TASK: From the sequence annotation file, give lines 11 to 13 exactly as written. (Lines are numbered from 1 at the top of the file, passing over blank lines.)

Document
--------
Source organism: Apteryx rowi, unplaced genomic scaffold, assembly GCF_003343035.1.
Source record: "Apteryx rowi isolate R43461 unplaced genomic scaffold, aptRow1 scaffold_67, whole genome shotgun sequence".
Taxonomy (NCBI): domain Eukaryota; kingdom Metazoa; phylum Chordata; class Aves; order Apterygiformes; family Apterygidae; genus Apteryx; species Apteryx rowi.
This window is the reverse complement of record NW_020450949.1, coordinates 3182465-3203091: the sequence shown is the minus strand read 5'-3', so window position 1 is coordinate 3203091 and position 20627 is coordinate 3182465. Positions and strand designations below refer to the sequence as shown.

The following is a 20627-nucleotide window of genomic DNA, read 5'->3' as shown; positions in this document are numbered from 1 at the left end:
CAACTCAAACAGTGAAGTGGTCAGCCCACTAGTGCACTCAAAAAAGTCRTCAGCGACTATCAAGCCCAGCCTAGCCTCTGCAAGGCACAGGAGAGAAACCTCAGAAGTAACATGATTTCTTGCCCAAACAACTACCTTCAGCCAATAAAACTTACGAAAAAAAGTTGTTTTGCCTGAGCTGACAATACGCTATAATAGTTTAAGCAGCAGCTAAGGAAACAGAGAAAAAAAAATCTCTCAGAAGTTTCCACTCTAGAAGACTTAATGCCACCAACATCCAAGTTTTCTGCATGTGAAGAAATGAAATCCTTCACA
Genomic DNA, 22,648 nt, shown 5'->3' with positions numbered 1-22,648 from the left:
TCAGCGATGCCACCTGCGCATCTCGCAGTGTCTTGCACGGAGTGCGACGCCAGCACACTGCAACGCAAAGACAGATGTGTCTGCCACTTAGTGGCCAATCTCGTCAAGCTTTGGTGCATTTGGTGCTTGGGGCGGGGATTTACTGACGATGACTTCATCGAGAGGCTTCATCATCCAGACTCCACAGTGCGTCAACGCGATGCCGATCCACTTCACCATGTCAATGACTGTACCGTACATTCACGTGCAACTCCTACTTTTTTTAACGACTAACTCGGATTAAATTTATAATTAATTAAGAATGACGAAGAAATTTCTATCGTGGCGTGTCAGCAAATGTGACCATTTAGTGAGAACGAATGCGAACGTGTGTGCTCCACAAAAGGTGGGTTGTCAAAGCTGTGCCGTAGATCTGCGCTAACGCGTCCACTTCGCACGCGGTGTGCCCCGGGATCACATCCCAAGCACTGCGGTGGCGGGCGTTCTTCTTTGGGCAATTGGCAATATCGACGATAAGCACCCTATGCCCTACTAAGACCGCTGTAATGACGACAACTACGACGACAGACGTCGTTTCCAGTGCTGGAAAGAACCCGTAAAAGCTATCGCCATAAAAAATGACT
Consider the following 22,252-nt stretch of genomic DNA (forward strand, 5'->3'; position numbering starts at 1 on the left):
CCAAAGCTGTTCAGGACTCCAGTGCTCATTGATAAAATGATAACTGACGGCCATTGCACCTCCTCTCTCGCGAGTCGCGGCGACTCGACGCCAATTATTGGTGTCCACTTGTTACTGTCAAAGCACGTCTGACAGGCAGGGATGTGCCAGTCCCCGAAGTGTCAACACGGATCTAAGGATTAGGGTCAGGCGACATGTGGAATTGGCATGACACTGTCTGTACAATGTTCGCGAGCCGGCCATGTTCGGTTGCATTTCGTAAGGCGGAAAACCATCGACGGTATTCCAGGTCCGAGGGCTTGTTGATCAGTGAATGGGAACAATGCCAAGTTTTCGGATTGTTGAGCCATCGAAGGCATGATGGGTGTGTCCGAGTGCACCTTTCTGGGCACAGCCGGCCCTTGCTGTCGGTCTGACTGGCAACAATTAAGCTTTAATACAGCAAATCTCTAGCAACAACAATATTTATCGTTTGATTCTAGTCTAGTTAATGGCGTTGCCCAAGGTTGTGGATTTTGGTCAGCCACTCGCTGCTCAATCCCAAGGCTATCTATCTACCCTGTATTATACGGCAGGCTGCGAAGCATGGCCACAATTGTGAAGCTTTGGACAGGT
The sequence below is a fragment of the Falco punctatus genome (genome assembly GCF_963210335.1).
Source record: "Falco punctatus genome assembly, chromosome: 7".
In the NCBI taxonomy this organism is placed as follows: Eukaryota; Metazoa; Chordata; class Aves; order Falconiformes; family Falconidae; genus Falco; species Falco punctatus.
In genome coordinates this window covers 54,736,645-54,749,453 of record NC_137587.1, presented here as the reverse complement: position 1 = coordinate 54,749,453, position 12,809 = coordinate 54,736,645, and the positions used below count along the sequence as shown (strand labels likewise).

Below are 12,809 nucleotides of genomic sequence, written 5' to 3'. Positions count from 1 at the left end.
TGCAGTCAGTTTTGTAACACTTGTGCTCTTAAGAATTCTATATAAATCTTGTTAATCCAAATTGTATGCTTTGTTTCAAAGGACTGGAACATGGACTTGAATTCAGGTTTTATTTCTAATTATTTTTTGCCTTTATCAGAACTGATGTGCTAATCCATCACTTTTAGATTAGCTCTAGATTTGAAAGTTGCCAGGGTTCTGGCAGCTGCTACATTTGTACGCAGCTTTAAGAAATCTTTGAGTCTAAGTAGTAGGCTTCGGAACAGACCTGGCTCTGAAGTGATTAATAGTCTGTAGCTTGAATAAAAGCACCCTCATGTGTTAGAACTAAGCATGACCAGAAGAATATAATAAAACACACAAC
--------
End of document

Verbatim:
The sequence below is a fragment of the Falco punctatus genome (genome assembly GCF_963210335.1).
Source record: "Falco punctatus genome assembly, chromosome: 7".
In the NCBI taxonomy this organism is placed as follows: Eukaryota; Metazoa; Chordata; class Aves; order Falconiformes; family Falconidae; genus Falco; species Falco punctatus.